It took three sky surveys – conducted at telescopes in two continents, covering one-third of the visible sky, and requiring almost 1,000 observing nights – to prepare for a new project that will create the largest 3D map of the universe’s galaxies and glean new insights about the universe’s accelerating expansion.
To address messy measurements of the cosmic web that connects matter in the universe, researchers at Berkeley Lab developed a way to improve the accuracy and clarity of these measurements based on the stretching of the universe’s oldest light.
In this video, Dark Energy Spectroscopic Instrument (DESI) project participants share their insight and excitement about the project and its potential for new and unexpected discoveries.
On April 1 the dome of the Mayall Telescope near Tucson, Arizona, opened to the night sky, and starlight poured through the assembly of six large lenses that were carefully packaged and aligned for the Dark Energy Spectroscopic Instrument project, which is expected to provide the most precise measurement of the expansion of the universe, and new insight into dark energy.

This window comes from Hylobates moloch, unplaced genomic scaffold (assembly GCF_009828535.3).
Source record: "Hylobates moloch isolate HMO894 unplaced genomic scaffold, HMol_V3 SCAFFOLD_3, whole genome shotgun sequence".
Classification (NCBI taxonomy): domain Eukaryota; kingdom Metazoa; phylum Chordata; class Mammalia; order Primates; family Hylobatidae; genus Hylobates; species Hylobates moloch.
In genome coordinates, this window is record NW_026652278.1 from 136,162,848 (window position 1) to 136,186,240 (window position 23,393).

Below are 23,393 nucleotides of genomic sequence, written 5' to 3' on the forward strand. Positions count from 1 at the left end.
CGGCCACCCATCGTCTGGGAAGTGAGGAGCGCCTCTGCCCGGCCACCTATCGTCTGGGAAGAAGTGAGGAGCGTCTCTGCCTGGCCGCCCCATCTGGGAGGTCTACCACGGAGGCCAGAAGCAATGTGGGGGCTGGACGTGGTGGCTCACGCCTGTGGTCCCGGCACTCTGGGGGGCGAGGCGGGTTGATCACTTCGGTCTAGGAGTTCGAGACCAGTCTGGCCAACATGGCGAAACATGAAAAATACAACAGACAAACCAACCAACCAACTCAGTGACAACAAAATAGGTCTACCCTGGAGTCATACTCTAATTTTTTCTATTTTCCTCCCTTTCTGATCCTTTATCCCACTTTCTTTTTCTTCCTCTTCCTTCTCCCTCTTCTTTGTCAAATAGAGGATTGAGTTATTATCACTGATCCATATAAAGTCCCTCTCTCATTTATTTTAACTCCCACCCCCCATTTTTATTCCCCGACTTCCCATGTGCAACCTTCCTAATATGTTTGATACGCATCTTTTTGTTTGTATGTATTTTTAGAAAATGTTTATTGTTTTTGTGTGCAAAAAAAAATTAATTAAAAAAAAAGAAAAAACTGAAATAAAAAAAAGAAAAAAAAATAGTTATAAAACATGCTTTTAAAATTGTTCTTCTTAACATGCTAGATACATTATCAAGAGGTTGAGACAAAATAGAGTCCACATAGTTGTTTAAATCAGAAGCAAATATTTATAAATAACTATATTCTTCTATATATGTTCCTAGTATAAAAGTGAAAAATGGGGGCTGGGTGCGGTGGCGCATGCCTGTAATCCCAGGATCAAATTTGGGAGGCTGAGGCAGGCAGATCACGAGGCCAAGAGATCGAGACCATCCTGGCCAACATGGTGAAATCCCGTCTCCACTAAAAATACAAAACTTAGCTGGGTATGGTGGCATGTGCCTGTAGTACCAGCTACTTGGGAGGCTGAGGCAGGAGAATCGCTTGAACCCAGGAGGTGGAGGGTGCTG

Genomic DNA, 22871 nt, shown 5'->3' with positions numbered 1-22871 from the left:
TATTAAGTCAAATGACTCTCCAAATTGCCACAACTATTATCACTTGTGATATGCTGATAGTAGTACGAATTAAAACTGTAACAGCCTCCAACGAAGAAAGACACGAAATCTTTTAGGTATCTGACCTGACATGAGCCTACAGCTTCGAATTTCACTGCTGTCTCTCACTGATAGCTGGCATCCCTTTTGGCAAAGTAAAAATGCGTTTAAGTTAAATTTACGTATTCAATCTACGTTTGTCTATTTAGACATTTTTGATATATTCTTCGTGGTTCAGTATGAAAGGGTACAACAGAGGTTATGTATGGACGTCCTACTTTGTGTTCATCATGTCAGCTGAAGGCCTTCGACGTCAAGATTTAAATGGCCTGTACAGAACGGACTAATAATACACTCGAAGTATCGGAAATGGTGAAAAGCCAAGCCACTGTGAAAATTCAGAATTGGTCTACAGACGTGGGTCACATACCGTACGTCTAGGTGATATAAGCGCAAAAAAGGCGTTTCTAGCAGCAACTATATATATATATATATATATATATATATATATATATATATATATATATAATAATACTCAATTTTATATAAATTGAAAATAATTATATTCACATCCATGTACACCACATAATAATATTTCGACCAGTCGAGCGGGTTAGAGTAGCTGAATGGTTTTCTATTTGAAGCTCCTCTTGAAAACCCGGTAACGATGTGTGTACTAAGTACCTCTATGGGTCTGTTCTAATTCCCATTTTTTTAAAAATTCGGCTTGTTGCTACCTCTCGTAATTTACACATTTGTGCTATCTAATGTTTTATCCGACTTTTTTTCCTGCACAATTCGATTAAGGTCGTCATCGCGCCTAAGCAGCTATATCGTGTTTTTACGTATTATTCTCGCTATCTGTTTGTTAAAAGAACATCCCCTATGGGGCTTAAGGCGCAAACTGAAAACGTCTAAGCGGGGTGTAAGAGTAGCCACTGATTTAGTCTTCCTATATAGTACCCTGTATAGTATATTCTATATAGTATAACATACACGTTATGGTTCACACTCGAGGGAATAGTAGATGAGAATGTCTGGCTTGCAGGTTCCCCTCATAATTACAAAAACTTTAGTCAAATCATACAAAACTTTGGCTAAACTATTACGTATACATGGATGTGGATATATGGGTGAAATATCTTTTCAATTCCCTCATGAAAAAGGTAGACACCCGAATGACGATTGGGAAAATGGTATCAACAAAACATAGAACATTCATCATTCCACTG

Key components for the sky-mapping Dark Energy Spectroscopic Instrument, weighing about 12 tons, were hoisted atop the Mayall Telescope at Kitt Peak National Observatory near Tucson, Arizona, and bolted into place last week, marking a major project milestone.
Scientists have decoded faint distortions in the patterns of the universe’s earliest light to map huge tubelike structures invisible to our eyes – known as filaments – that serve as superhighways for delivering matter to dense hubs such as galaxy clusters.
Today, the dome closes on the previous science chapters of the 4-meter Mayall Telescope in Arizona so that it can prepare for its new role in creating the largest 3-D map of the universe. This map could help to solve the mystery of dark energy, which is driving the accelerating expansion of the universe.
Observations and measurements of a neutron star merger have largely ruled out some theories relating to gravity and dark energy, and challenged a large class of theories.
Scientists are creating simulated universes – complete with dark matter mock-ups, computer-generated galaxies, quasi quasars, and pseudo supernovae – to better understand real-world observations.
Data research for a Berkeley Lab-led dark energy experiment benefits citizen science project that seeks the public’s help in the hunt for a hypothesized Neptune-like Planet Nine.